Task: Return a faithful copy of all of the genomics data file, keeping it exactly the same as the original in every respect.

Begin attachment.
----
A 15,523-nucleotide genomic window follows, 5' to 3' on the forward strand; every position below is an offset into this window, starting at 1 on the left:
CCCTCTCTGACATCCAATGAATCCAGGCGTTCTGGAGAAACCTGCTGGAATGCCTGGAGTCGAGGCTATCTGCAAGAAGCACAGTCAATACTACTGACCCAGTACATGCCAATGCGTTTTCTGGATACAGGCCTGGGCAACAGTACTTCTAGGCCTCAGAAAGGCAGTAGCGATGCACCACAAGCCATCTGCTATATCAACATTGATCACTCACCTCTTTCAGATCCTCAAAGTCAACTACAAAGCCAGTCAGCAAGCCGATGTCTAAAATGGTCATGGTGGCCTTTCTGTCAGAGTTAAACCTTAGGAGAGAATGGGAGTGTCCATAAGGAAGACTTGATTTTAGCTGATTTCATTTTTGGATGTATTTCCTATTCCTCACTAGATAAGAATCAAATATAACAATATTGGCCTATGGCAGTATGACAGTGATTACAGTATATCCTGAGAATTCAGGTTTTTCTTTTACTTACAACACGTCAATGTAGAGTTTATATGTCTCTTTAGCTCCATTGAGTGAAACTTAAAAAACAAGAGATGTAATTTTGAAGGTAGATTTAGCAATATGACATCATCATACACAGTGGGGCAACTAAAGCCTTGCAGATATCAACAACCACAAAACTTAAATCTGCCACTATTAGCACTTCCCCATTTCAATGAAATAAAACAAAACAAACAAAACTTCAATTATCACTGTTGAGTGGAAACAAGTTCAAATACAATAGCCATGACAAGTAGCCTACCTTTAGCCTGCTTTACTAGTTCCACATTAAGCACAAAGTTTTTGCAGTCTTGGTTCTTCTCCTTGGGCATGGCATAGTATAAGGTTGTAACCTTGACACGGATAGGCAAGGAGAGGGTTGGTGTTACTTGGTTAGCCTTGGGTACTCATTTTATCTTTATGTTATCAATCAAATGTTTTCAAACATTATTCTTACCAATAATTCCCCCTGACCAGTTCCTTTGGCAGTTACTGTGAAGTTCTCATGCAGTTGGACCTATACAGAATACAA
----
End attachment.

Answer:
A 15,523-nucleotide genomic window follows, 5' to 3' on the forward strand; every position below is an offset into this window, starting at 1 on the left:
CCCTCTCTGACATCCAATGAATCCAGGCGTTCTGGAGAAACCTGCTGGAATGCCTGGAGTCGAGGCTATCTGCAAGAAGCACAGTCAATACTACTGACCCAGTACATGCCAATGCGTTTTCTGGATACAGGCCTGGGCAACAGTACTTCTAGGCCTCAGAAAGGCAGTAGCGATGCACCACAAGCCATCTGCTATATCAACATTGATCACTCACCTCTTTCAGATCCTCAAAGTCAACTACAAAGCCAGTCAGCAAGCCGATGTCTAAAATGGTCATGGTGGCCTTTCTGTCAGAGTTAAACCTTAGGAGAGAATGGGAGTGTCCATAAGGAAGACTTGATTTTAGCTGATTTCATTTTTGGATGTATTTCCTATTCCTCACTAGATAAGAATCAAATATAACAATATTGGCCTATGGCAGTATGACAGTGATTACAGTATATCCTGAGAATTCAGGTTTTTCTTTTACTTACAACACGTCAATGTAGAGTTTATATGTCTCTTTAGCTCCATTGAGTGAAACTTAAAAAACAAGAGATGTAATTTTGAAGGTAGATTTAGCAATATGACATCATCATACACAGTGGGGCAACTAAAGCCTTGCAGATATCAACAACCACAAAACTTAAATCTGCCACTATTAGCACTTCCCCATTTCAATGAAATAAAACAAAACAAACAAAACTTCAATTATCACTGTTGAGTGGAAACAAGTTCAAATACAATAGCCATGACAAGTAGCCTACCTTTAGCCTGCTTTACTAGTTCCACATTAAGCACAAAGTTTTTGCAGTCTTGGTTCTTCTCCTTGGGCATGGCATAGTATAAGGTTGTAACCTTGACACGGATAGGCAAGGAGAGGGTTGGTGTTACTTGGTTAGCCTTGGGTACTCATTTTATCTTTATGTTATCAATCAAATGTTTTCAAACATTATTCTTACCAATAATTCCCCCTGACCAGTTCCTTTGGCAGTTACTGTGAAGTTCTCATGCAGTTGGACCTATACAGAATACAA